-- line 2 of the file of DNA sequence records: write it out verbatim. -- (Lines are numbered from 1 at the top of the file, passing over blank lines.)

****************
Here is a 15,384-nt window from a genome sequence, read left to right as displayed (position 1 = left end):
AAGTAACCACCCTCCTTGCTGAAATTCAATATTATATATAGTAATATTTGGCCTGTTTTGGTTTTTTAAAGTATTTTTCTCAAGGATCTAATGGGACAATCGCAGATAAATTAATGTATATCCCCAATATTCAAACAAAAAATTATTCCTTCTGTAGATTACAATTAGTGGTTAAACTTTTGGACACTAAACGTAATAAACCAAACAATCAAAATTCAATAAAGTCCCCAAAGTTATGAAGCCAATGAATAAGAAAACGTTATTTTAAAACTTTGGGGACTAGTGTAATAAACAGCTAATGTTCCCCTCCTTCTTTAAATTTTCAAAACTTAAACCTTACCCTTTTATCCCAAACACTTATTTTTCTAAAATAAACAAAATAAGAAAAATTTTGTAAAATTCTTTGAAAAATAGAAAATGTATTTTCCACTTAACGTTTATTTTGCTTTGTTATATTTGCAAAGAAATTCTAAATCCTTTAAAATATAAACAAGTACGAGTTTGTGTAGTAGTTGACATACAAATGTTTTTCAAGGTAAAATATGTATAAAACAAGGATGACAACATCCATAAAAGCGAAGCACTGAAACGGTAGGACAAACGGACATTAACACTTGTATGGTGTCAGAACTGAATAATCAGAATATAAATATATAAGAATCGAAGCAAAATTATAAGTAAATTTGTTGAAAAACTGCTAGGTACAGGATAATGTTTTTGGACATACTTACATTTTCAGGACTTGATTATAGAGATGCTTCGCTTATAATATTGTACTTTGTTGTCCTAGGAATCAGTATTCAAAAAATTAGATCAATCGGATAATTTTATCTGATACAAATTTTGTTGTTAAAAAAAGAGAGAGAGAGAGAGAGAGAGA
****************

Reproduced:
AAGTAACCACCCTCCTTGCTGAAATTCAATATTATATATAGTAATATTTGGCCTGTTTTGGTTTTTTAAAGTATTTTTCTCAAGGATCTAATGGGACAATCGCAGATAAATTAATGTATATCCCCAATATTCAAACAAAAAATTATTCCTTCTGTAGATTACAATTAGTGGTTAAACTTTTGGACACTAAACGTAATAAACCAAACAATCAAAATTCAATAAAGTCCCCAAAGTTATGAAGCCAATGAATAAGAAAACGTTATTTTAAAACTTTGGGGACTAGTGTAATAAACAGCTAATGTTCCCCTCCTTCTTTAAATTTTCAAAACTTAAACCTTACCCTTTTATCCCAAACACTTATTTTTCTAAAATAAACAAAATAAGAAAAATTTTGTAAAATTCTTTGAAAAATAGAAAATGTATTTTCCACTTAACGTTTATTTTGCTTTGTTATATTTGCAAAGAAATTCTAAATCCTTTAAAATATAAACAAGTACGAGTTTGTGTAGTAGTTGACATACAAATGTTTTTCAAGGTAAAATATGTATAAAACAAGGATGACAACATCCATAAAAGCGAAGCACTGAAACGGTAGGACAAACGGACATTAACACTTGTATGGTGTCAGAACTGAATAATCAGAATATAAATATATAAGAATCGAAGCAAAATTATAAGTAAATTTGTTGAAAAACTGCTAGGTACAGGATAATGTTTTTGGACATACTTACATTTTCAGGACTTGATTATAGAGATGCTTCGCTTATAATATTGTACTTTGTTGTCCTAGGAATCAGTATTCAAAAAATTAGATCAATCGGATAATTTTATCTGATACAAATTTTGTTGTTAAAAAAAGAGAGAGAGAGAGAGAGAGAGA